Ireland trails behind UK in online safety digital index

UK rated first in study while Ireland ranked 12th for efforts to curtail online attacks

Nearly two thirds of the 500 people surveyed in Ireland said physical appearance and religion were the main drivers for online attacks. Photograph: iStock

Nearly two thirds of the 500 people surveyed in Ireland said physical appearance and religion were the main drivers for online attacks. Photograph: iStock

 

Ireland is trailing far behind the UK in its efforts to curtail online attacks and cyber-bullying according to a study of how well people behave online and the safety implications of online hate crimes.

Ireland is listed 12th out of 25 countries in Microsoft’s latest digital civility index which ranks how civil people behave online. The UK is listed number one for its efforts to promote online civility and safety followed by the Netherlands in second place and Denmark in third.

Ireland also ranked lower than Malaysia, the United States, Canada, France, Singapore, Belgium, Italy and Indonesia in the index. South Africa, Peru and Colombia were found to have the worst record for online civility.

Nearly two thirds of the 500 people surveyed in Ireland said physical appearance and religion were the main drivers for online attacks, while a quarter of respondents said people were attacked for their sexual orientation. Some 26 per cent of people said the online attacks they had experienced were racially motivated while 21 per cent said they were driven by political beliefs.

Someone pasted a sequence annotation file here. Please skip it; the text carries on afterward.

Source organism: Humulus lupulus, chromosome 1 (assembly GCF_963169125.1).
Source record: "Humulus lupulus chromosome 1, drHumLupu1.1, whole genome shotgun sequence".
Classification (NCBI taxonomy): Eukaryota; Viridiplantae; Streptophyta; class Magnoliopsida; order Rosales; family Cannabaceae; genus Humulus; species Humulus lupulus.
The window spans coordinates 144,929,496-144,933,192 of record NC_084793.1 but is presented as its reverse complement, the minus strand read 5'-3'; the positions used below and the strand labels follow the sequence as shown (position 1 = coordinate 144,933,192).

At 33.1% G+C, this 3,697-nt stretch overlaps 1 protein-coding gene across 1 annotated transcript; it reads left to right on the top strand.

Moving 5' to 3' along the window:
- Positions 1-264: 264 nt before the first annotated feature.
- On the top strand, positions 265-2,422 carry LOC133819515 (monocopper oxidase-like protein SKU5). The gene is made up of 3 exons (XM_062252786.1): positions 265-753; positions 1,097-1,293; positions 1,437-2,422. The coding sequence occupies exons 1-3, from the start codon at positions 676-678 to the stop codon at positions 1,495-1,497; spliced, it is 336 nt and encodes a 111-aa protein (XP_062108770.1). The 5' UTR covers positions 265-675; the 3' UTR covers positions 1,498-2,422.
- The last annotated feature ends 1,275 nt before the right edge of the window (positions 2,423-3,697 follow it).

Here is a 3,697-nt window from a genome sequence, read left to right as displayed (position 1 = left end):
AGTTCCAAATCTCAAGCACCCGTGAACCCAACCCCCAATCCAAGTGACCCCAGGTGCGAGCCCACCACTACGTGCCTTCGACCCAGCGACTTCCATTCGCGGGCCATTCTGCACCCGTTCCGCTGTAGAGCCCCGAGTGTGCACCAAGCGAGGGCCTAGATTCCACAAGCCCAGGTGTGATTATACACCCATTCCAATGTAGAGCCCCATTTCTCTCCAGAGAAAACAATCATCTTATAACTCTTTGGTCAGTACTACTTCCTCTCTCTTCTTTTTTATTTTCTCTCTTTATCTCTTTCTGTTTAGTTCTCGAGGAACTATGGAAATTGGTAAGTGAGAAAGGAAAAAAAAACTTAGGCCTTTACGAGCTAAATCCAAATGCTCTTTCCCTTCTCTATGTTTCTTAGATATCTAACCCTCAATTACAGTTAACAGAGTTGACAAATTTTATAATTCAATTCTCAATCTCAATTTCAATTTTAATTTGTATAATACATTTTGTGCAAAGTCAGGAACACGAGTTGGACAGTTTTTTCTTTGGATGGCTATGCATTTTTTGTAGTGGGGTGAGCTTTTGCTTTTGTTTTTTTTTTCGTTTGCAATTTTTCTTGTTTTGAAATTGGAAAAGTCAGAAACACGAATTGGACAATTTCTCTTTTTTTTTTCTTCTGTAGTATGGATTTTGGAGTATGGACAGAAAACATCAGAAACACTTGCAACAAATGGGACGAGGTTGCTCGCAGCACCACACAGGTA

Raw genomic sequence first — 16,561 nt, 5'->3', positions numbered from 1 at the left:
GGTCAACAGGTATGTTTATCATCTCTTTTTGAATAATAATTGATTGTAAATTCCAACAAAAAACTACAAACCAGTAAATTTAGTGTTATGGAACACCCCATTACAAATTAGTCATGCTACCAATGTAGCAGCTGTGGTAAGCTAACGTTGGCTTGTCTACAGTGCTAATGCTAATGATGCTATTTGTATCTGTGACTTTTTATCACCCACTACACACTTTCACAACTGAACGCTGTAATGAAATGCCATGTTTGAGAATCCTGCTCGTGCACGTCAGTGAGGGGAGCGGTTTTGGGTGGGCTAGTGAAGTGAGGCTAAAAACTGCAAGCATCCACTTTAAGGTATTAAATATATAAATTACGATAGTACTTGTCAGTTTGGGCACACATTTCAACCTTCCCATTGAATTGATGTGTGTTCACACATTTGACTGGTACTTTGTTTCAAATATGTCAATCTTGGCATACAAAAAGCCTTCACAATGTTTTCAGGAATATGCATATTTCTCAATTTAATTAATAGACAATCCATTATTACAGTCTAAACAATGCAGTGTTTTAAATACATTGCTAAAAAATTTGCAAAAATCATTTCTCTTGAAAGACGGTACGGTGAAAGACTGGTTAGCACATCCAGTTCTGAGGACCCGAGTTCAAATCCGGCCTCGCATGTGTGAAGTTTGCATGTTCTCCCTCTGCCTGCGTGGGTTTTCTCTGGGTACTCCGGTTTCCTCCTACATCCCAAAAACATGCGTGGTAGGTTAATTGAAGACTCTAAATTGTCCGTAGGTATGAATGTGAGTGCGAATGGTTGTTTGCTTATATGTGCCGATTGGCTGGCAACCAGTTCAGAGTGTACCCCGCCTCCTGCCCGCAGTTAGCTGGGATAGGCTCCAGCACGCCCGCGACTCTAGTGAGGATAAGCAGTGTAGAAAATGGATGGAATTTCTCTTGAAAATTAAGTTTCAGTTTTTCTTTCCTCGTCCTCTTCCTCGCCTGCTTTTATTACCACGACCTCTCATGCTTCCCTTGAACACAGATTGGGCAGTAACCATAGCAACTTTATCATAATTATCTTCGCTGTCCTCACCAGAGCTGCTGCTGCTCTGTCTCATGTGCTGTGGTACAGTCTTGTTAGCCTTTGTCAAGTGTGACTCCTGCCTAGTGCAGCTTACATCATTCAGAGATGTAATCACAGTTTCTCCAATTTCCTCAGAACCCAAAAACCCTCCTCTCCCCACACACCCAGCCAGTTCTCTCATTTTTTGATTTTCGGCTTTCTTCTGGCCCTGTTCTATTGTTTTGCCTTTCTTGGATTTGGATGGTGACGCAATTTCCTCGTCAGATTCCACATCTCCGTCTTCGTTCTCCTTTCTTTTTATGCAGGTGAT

The research, which was conducted among 12,520 teenagers and adults across 25 countries, found two thirds of teens had experienced online abuse while more than half of the people surveyed said they had met their online attacker in real life.

Common-sense principles

Young people aged between 18-34 were found to be the most at risk group with 81 per reporting having experienced online abuse.

Some 81 per cent of women felt online attacks were a problem compared to 67 per cent of men.

Researchers also found online attacks are becoming more frequent with 35 per cent of respondents saying they’d been exposed to an online risk in the month before the study was carried out. Nine out of ten respondents said they’d “suffered pain from online risks”.

Despite the high numbers of young people reporting online abuse, researchers found 46 per cent of Irish teenagers said they had turned to their parents for help when faced with online issues while 66 per cent said they knew where to find help.

“The more we educate young people about internet safety, the more teenagers will ask for help to deal with online risks,” said Microsoft Ireland managing director Cathriona Hallahan, adding that it cannot be taken for granted that everyone has a safe or positive experience online.

Microsoft has published four common-sense principles which, they say, all internet users should adhere to. These include pausing before replying to things you disagree with online or stopping yourself from sending a post that could hurt someone, damage their reputation or threaten their safety.

Online users should also “respect difference” and “honour diverse perspectives” when disagreements surface and avoid name-calling or personal attacks.